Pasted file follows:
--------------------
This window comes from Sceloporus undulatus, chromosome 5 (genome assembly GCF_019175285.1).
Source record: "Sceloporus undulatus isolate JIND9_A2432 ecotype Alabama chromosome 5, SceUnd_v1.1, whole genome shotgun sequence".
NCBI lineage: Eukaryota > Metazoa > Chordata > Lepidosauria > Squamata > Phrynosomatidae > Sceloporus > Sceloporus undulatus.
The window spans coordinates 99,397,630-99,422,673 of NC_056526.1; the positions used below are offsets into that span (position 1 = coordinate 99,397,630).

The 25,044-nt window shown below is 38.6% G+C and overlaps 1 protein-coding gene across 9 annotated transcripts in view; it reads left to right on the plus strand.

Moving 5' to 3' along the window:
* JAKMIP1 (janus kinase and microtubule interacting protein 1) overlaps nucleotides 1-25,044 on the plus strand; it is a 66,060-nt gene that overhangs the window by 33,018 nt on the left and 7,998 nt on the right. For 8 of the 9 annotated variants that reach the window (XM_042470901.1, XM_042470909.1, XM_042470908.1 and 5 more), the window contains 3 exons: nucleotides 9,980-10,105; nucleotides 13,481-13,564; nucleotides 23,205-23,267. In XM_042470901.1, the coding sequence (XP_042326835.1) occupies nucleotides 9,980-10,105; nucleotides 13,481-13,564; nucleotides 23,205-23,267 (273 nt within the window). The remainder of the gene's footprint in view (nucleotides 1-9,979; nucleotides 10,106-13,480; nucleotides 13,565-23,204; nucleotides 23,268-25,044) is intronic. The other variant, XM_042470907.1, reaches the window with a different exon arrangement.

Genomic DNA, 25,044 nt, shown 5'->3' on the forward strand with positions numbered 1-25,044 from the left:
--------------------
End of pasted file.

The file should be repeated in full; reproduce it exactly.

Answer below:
This window comes from Sceloporus undulatus, chromosome 5 (genome assembly GCF_019175285.1).
Source record: "Sceloporus undulatus isolate JIND9_A2432 ecotype Alabama chromosome 5, SceUnd_v1.1, whole genome shotgun sequence".
NCBI lineage: Eukaryota > Metazoa > Chordata > Lepidosauria > Squamata > Phrynosomatidae > Sceloporus > Sceloporus undulatus.
The window spans coordinates 99,397,630-99,422,673 of NC_056526.1; the positions used below are offsets into that span (position 1 = coordinate 99,397,630).

The 25,044-nt window shown below is 38.6% G+C and overlaps 1 protein-coding gene across 9 annotated transcripts in view; it reads left to right on the plus strand.

Moving 5' to 3' along the window:
* JAKMIP1 (janus kinase and microtubule interacting protein 1) overlaps nucleotides 1-25,044 on the plus strand; it is a 66,060-nt gene that overhangs the window by 33,018 nt on the left and 7,998 nt on the right. For 8 of the 9 annotated variants that reach the window (XM_042470901.1, XM_042470909.1, XM_042470908.1 and 5 more), the window contains 3 exons: nucleotides 9,980-10,105; nucleotides 13,481-13,564; nucleotides 23,205-23,267. In XM_042470901.1, the coding sequence (XP_042326835.1) occupies nucleotides 9,980-10,105; nucleotides 13,481-13,564; nucleotides 23,205-23,267 (273 nt within the window). The remainder of the gene's footprint in view (nucleotides 1-9,979; nucleotides 10,106-13,480; nucleotides 13,565-23,204; nucleotides 23,268-25,044) is intronic. The other variant, XM_042470907.1, reaches the window with a different exon arrangement.

Genomic DNA, 25,044 nt, shown 5'->3' on the forward strand with positions numbered 1-25,044 from the left: